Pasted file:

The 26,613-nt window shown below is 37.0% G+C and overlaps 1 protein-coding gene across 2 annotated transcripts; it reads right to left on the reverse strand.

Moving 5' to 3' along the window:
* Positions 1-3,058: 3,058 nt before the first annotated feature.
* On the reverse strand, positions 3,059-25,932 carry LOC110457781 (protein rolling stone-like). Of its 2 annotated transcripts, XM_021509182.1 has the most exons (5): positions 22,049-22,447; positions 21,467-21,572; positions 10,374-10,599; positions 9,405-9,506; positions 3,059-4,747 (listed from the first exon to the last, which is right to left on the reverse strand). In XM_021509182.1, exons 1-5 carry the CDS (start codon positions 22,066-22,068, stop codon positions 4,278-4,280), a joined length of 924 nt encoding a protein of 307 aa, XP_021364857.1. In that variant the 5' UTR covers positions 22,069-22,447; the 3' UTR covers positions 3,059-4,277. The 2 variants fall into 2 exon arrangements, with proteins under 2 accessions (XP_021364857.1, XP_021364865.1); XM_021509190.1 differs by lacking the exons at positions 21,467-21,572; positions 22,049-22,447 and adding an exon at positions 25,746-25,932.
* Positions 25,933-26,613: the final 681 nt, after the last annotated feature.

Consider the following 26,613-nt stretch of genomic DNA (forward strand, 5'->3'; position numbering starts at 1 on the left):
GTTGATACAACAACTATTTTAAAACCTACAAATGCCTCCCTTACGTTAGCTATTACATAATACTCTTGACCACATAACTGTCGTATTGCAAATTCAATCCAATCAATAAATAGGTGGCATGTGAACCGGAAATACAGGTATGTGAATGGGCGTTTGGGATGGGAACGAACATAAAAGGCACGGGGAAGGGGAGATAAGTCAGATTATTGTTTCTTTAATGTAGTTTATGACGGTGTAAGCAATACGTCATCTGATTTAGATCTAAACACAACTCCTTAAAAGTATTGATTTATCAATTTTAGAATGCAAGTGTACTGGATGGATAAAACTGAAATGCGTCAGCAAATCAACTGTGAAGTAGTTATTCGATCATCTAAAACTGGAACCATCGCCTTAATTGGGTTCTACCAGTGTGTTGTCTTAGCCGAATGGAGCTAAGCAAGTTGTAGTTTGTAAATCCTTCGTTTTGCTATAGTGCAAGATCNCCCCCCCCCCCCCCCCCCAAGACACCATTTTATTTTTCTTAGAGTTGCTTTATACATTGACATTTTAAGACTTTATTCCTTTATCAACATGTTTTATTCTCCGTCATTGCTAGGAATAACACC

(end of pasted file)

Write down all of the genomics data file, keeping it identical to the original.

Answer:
The 26,613-nt window shown below is 37.0% G+C and overlaps 1 protein-coding gene across 2 annotated transcripts; it reads right to left on the reverse strand.

Moving 5' to 3' along the window:
* Positions 1-3,058: 3,058 nt before the first annotated feature.
* On the reverse strand, positions 3,059-25,932 carry LOC110457781 (protein rolling stone-like). Of its 2 annotated transcripts, XM_021509182.1 has the most exons (5): positions 22,049-22,447; positions 21,467-21,572; positions 10,374-10,599; positions 9,405-9,506; positions 3,059-4,747 (listed from the first exon to the last, which is right to left on the reverse strand). In XM_021509182.1, exons 1-5 carry the CDS (start codon positions 22,066-22,068, stop codon positions 4,278-4,280), a joined length of 924 nt encoding a protein of 307 aa, XP_021364857.1. In that variant the 5' UTR covers positions 22,069-22,447; the 3' UTR covers positions 3,059-4,277. The 2 variants fall into 2 exon arrangements, with proteins under 2 accessions (XP_021364857.1, XP_021364865.1); XM_021509190.1 differs by lacking the exons at positions 21,467-21,572; positions 22,049-22,447 and adding an exon at positions 25,746-25,932.
* Positions 25,933-26,613: the final 681 nt, after the last annotated feature.

Consider the following 26,613-nt stretch of genomic DNA (forward strand, 5'->3'; position numbering starts at 1 on the left):
GTTGATACAACAACTATTTTAAAACCTACAAATGCCTCCCTTACGTTAGCTATTACATAATACTCTTGACCACATAACTGTCGTATTGCAAATTCAATCCAATCAATAAATAGGTGGCATGTGAACCGGAAATACAGGTATGTGAATGGGCGTTTGGGATGGGAACGAACATAAAAGGCACGGGGAAGGGGAGATAAGTCAGATTATTGTTTCTTTAATGTAGTTTATGACGGTGTAAGCAATACGTCATCTGATTTAGATCTAAACACAACTCCTTAAAAGTATTGATTTATCAATTTTAGAATGCAAGTGTACTGGATGGATAAAACTGAAATGCGTCAGCAAATCAACTGTGAAGTAGTTATTCGATCATCTAAAACTGGAACCATCGCCTTAATTGGGTTCTACCAGTGTGTTGTCTTAGCCGAATGGAGCTAAGCAAGTTGTAGTTTGTAAATCCTTCGTTTTGCTATAGTGCAAGATCNCCCCCCCCCCCCCCCCCCAAGACACCATTTTATTTTTCTTAGAGTTGCTTTATACATTGACATTTTAAGACTTTATTCCTTTATCAACATGTTTTATTCTCCGTCATTGCTAGGAATAACACC